N. Korea rules out talks with U.S. until end of anti-Pyongyang policy

Donald Trump. File photo: Flickr/Gage Skidmore

SEOUL, Oct. 6 (UPI) — North Korea on Sunday ruled out any further talks with the United States until Washington takes “a substantial step” to withdraw what it claims is hostile policy against Pyongyang.

North Korea also accused the United States of abusing the talks for domestic political purposes and of spreading a groundless story that the two sides are open to meeting again after two weeks.

“We have no intention to hold such sickening negotiations as what happened this time before the U.S. takes a substantial step to make complete and irreversible withdrawal of the hostile policy toward” North Korea, an unidentified spokesperson of the North Korean Foreign Ministry said in an English-language statement carried by the North’s official Korean Central News Agency.

North Korea has repeatedly called on the United States to scrap what it calls its hostile policy toward the communist country. Washington denies having such a policy.

U.S. State Department spokeswoman Morgan Ortagus said that at the end of the meeting, the U.S. proposed accepting Sweden’s invitation to return to Stockholm in two weeks time to continue discussions. The U.S. accepted that invitation, she said.

When asked if he will return to Stockholm in two weeks time, North Korea’s top nuclear negotiator Kim Myong-gil told reporters to ask that question to the U.S. as he left the North Korean Embassy in Stockholm.

The North Korean spokesman said the fate of the future bilateral talks “depends on the U.S. attitude, and the end of this year is its deadline.”

The ultimatum came after North Korea and the U.S. failed to work out differences in their working-level talks in Stockholm — the first since the collapse of February’s second summit between U.S. President Donald Trump and North Korean leader Kim Jong-un.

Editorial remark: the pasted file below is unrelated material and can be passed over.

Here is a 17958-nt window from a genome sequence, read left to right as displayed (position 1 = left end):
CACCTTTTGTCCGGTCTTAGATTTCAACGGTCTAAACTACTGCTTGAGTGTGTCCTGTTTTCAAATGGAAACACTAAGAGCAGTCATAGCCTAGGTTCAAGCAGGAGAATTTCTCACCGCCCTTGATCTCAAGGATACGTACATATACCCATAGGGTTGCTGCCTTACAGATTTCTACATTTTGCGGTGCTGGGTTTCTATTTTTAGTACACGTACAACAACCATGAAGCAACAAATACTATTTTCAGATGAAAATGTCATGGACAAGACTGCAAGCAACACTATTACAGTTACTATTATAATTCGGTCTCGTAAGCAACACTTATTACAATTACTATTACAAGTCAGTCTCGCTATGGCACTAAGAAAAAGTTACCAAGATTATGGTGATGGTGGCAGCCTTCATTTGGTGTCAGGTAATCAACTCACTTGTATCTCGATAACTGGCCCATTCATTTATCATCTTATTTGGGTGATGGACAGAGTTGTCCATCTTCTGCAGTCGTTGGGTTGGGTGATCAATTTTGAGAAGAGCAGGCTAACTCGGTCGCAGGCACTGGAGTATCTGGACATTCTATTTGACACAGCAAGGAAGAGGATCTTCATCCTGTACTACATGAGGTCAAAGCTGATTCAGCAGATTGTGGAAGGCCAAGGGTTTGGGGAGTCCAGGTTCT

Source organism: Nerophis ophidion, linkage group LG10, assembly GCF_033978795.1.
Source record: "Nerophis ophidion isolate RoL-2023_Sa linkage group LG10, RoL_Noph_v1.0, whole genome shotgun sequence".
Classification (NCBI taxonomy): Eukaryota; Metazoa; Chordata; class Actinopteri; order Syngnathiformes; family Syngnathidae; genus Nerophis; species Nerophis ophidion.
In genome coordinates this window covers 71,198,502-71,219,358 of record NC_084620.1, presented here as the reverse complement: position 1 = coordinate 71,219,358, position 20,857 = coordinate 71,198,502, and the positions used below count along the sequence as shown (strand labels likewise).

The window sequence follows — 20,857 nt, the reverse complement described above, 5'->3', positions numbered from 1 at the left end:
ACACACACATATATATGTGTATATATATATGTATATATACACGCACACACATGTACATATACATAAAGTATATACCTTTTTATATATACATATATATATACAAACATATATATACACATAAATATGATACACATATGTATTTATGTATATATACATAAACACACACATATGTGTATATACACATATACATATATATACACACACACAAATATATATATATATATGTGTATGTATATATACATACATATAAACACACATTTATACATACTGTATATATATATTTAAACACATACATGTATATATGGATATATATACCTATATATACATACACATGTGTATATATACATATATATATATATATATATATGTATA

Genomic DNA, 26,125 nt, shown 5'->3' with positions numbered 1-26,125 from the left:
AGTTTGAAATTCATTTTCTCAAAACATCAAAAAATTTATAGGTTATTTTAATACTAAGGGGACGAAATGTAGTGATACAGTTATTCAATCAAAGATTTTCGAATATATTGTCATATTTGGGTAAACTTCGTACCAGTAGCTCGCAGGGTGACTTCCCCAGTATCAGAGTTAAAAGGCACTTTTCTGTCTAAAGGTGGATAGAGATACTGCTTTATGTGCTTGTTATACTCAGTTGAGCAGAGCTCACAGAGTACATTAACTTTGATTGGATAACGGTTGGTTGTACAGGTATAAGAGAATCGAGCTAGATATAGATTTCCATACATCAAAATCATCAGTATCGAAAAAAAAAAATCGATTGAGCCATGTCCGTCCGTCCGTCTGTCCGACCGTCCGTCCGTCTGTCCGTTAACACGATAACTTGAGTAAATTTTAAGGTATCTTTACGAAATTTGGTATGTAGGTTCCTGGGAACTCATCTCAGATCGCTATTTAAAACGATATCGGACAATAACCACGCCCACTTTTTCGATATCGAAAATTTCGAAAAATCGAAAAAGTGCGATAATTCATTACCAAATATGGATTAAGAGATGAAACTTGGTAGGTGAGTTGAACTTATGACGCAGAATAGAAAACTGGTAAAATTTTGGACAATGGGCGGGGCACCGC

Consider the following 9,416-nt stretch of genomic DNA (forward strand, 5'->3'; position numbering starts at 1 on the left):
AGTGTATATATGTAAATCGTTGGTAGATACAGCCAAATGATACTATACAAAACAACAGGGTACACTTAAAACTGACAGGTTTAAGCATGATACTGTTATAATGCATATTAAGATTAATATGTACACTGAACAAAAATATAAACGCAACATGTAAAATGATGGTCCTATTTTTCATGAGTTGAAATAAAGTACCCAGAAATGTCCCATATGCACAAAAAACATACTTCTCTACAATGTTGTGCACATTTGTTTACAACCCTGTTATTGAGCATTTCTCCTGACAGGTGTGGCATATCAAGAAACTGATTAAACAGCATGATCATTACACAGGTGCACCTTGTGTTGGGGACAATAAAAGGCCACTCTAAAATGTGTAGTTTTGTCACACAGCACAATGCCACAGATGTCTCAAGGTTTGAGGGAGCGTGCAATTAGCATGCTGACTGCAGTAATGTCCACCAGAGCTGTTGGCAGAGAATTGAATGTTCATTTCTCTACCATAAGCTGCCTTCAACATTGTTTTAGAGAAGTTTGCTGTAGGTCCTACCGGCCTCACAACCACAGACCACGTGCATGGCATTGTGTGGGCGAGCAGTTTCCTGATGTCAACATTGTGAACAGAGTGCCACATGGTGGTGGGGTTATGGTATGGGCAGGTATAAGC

Kim, the North Korean top nuclear negotiator, told reporters after meeting with his U.S. counterpart Stephen Biegun that the talks broke down due to the failure of the U.S. to come up with a new proposal.

Kim said it will be up to the U.S. to correct its course and keep the dialogue alive or “forever close the door to dialogue.”

He also said it will depend entirely on the U.S. on whether Pyongyang continues its self-imposed moratorium on nuclear and intercontinental ballistic missile tests, or “revives” them.

In contrast, the U.S. offered a more measured response.

Ortagus said the early comments from the North Korean delegation do not reflect the content or the spirit of 8 1/2 hour discussion.

She said the U.S. brought creative ideas and had good discussions with its North Korean counterparts.

Pyongyang and Washington have wrangled over how much the North should denuclearize before it receives sanctions relief and security guarantees from the U.S. That gap caused the second summit in Vietnam to end without a deal.

North Korea resumed its testing of short-range ballistic missiles in recent months, although it has refrained from conducting nuclear weapons or long-range missile tests since beginning diplomacy with the U.S. early last year.

On Wednesday, North Korea tested a submarine-launched ballistic missile in a move apparently aimed at increasing its leverage in talks with the U.S.

Along with its ICBMs, the North’s SLBM program is considered one of the biggest threats to the U.S. and its allies, as it could extend the range of the North’s nuclear missiles. SLBMs are also hard to detect before they emerge from water.


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